I never chose to be an actor. In a weird way, it just kept happening that someone would ask me to do a bit in a play. I did little bits and pieces but never had any ambition or formal plans to be one of those actor things. After college, Gerard Stembridge [Irish writer/director] got me a job in television completely out of the blue because he had seen some of the plays I had done while I was a student. That accident of him offering me that job kind of kick started it because then I went and looked for training.
The Man in the Woman's Shoes came about curiously by way of commission. There's a festival that happens every year in Ireland called Bealtaine and it gets older people to engage with the arts – creativity as we age – so I was commissioned by my local theatre to drive around the county of Sligo and meet groups of older folk, go away, write a play and bring that play back to show them. It was a commission that was originally supposed to do four performances and we're on 150 or something now.
I loved making that piece because I was working with people who had nothing to do with theatre so it was really fresh and fun. It's a really sweet, gentle commission and it was lovely to be spending so much time with these older folk. They're really beautiful, special people and I just wanted to make something that was vulnerable and sentimental and nostalgic and that would honour them and who they are and the lives they're living and it turns out to be this feckin' great big hit!
Plug me and Cillian [Murphy] into the electric grid and set us off at high octane for an hour and a half and do not let us stop; that was Ballyturk. I movement directed Misterman, the play that Enda [Walsh] wrote for Cillian and we had so much fun that Enda thought he might write a play for myself and Cillian and the result was Ballyturk. It was sublime and strange and frightening and terrifying and wonderful and life affirming and it was so unbelievably not what The Man in the Woman's Shoes is. That's the gorgeous thing about theatre, on one hand you can have something as explosive and as unknown and yet terrifyingly satisfying as Ballyturk and then you can have something as simple and ordinary as The Man in the Woman's Shoes.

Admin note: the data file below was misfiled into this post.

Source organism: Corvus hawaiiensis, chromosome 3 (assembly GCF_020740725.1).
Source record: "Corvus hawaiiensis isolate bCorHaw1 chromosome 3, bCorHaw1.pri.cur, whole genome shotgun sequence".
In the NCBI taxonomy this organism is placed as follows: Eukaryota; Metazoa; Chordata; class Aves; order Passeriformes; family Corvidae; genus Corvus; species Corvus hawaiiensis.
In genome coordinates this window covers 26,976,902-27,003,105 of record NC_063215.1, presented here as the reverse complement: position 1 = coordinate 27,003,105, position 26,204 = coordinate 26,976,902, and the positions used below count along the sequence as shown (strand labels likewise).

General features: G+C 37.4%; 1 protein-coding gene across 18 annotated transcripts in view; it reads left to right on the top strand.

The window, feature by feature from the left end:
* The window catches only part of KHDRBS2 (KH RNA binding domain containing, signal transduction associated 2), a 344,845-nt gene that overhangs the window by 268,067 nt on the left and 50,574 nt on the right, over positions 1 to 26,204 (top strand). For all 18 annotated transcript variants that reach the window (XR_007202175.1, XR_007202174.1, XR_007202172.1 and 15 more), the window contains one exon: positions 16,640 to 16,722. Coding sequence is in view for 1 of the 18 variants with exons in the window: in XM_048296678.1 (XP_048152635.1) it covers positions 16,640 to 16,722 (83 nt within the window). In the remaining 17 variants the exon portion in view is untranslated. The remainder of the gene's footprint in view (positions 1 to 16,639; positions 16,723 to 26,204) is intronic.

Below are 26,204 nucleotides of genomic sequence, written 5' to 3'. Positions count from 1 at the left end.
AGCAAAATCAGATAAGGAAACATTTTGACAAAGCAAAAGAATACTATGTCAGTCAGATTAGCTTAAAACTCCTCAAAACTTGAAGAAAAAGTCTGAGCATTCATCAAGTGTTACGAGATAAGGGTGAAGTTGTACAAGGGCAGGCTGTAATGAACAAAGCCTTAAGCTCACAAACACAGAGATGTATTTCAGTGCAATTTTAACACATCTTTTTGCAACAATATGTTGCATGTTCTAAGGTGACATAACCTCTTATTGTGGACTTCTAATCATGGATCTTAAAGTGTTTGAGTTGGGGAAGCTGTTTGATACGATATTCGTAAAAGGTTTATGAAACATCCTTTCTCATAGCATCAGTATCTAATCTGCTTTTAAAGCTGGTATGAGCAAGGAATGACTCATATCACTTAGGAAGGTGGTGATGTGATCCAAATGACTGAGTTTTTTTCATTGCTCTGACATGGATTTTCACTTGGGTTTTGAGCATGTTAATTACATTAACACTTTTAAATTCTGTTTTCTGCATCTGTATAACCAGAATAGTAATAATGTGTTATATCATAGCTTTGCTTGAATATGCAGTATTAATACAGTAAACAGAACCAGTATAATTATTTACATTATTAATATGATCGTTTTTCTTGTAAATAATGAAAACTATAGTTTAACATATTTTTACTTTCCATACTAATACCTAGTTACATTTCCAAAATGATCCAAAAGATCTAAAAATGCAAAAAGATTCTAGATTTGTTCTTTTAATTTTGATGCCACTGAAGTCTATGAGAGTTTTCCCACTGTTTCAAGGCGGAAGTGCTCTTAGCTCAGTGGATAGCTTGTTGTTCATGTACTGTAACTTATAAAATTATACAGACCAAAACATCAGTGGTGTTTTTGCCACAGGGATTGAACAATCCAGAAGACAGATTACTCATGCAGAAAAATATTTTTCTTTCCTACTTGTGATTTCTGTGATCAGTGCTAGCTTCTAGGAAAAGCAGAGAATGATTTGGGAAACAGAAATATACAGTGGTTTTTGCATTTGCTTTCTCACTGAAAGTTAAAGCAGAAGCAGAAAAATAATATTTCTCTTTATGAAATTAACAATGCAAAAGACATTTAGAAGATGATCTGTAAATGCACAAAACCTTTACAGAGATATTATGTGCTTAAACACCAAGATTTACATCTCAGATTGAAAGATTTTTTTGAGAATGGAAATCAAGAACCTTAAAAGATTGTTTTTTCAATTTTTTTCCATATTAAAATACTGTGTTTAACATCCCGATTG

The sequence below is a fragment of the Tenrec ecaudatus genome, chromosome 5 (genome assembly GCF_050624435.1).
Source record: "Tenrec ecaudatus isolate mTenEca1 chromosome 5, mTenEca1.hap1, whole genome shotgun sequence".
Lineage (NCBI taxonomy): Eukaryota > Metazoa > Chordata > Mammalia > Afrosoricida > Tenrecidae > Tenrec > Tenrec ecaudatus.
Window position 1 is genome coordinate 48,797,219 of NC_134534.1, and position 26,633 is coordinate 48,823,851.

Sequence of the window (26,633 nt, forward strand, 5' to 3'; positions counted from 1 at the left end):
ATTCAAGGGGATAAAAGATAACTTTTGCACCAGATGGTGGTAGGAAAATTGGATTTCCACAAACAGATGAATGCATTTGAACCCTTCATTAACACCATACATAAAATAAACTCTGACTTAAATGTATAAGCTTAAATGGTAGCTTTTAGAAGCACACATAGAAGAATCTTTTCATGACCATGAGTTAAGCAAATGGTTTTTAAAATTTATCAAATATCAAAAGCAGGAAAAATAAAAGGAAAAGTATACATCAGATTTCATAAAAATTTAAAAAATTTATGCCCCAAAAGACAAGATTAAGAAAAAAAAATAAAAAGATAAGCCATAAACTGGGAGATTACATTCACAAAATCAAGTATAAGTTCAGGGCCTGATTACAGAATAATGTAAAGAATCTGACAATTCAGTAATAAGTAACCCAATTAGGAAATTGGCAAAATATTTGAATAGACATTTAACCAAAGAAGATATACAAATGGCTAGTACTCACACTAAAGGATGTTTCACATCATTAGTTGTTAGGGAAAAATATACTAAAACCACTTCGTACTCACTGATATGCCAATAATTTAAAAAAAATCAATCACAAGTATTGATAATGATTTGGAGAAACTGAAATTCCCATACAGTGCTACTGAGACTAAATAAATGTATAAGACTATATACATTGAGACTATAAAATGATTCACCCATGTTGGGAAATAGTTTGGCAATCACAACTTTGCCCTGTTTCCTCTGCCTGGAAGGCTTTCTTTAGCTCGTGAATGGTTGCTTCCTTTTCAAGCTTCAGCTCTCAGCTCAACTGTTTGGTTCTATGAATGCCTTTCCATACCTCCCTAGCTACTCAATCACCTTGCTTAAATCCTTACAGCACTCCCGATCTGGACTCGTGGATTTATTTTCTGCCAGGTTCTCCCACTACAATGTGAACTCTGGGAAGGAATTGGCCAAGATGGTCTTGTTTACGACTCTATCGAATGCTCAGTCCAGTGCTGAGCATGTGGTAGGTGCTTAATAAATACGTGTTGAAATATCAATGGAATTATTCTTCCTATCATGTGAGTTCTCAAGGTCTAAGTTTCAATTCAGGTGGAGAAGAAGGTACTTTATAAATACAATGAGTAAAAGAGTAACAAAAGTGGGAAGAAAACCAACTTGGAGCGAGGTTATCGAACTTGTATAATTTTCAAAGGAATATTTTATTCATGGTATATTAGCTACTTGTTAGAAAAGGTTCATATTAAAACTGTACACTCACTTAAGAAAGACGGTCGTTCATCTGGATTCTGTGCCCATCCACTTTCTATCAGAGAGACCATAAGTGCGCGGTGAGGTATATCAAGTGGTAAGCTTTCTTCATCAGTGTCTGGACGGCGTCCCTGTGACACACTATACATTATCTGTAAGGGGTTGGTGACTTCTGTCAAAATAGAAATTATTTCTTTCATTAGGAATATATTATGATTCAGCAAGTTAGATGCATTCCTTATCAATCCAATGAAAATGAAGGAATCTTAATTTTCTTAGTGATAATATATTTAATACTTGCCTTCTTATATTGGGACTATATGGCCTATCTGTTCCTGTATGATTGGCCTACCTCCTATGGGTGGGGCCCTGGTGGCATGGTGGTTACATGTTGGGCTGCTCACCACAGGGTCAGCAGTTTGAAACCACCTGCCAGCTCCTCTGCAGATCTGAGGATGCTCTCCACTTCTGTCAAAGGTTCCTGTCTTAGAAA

Cillian is dynamite, he's a really lovely man, an extraordinary actor and onstage, it's a delight to be out there with him. He has a huge amount of expendable energy and although I'm older than him, I can go some way to keeping up. When that kind of energy is in the room it's just fantastic and the pair of us trade off one another really nicely. He has no fear and neither do I so the place could get wrecked once you put us out there – and it does. When we took Ballyturk to the National it became part of the ritual doing the show that the crew would gather in the wings and then I would talk them through everything that had got broken and they'd go on stage then and try and repair it before the next performance.
I have a nice variety of stuff coming up. Enda wrote an opera called The Last Hotel so I'll tour with that next year, I'm going to direct another bi-lingual show at the end of the year and the Irish choreographer Michael Keegan-Dolan is making a new work, a very Irish Swan Lake so I'm going to perform in that with him. I'm also making a new show one-person show which I'm going to devise and direct with the students in the Lir Academy [actor training school in Dublin] so I have a lot going on.
The Man in The Woman's Shoes is currently running at the Tricycle Theatre until 23 April.